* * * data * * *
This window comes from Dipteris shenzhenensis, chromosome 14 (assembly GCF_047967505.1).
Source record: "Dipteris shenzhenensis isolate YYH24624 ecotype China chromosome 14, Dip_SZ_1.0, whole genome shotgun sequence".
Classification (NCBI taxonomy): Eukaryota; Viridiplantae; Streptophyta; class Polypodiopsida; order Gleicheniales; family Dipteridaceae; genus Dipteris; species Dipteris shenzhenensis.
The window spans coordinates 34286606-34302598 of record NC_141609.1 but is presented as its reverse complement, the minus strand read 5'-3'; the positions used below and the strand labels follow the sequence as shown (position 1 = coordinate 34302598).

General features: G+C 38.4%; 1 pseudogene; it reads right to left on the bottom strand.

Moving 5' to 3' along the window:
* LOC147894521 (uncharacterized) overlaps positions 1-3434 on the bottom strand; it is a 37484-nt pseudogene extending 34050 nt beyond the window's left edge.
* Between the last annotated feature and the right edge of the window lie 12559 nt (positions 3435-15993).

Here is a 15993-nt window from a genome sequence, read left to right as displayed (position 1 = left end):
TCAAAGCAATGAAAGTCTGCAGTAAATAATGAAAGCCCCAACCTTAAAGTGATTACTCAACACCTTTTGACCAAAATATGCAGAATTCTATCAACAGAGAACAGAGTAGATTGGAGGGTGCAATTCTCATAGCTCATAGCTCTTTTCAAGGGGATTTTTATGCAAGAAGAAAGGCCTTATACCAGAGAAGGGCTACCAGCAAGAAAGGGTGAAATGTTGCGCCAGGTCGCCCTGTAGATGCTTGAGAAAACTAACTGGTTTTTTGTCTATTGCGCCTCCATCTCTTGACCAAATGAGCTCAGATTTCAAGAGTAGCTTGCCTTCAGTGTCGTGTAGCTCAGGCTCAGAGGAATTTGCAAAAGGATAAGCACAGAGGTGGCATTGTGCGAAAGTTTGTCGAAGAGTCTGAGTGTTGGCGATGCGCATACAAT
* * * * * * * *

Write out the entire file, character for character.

This window comes from Dipteris shenzhenensis, chromosome 14 (assembly GCF_047967505.1).
Source record: "Dipteris shenzhenensis isolate YYH24624 ecotype China chromosome 14, Dip_SZ_1.0, whole genome shotgun sequence".
Classification (NCBI taxonomy): Eukaryota; Viridiplantae; Streptophyta; class Polypodiopsida; order Gleicheniales; family Dipteridaceae; genus Dipteris; species Dipteris shenzhenensis.
The window spans coordinates 34286606-34302598 of record NC_141609.1 but is presented as its reverse complement, the minus strand read 5'-3'; the positions used below and the strand labels follow the sequence as shown (position 1 = coordinate 34302598).

General features: G+C 38.4%; 1 pseudogene; it reads right to left on the bottom strand.

Moving 5' to 3' along the window:
* LOC147894521 (uncharacterized) overlaps positions 1-3434 on the bottom strand; it is a 37484-nt pseudogene extending 34050 nt beyond the window's left edge.
* Between the last annotated feature and the right edge of the window lie 12559 nt (positions 3435-15993).

Here is a 15993-nt window from a genome sequence, read left to right as displayed (position 1 = left end):
TCAAAGCAATGAAAGTCTGCAGTAAATAATGAAAGCCCCAACCTTAAAGTGATTACTCAACACCTTTTGACCAAAATATGCAGAATTCTATCAACAGAGAACAGAGTAGATTGGAGGGTGCAATTCTCATAGCTCATAGCTCTTTTCAAGGGGATTTTTATGCAAGAAGAAAGGCCTTATACCAGAGAAGGGCTACCAGCAAGAAAGGGTGAAATGTTGCGCCAGGTCGCCCTGTAGATGCTTGAGAAAACTAACTGGTTTTTTGTCTATTGCGCCTCCATCTCTTGACCAAATGAGCTCAGATTTCAAGAGTAGCTTGCCTTCAGTGTCGTGTAGCTCAGGCTCAGAGGAATTTGCAAAAGGATAAGCACAGAGGTGGCATTGTGCGAAAGTTTGTCGAAGAGTCTGAGTGTTGGCGATGCGCATACAAT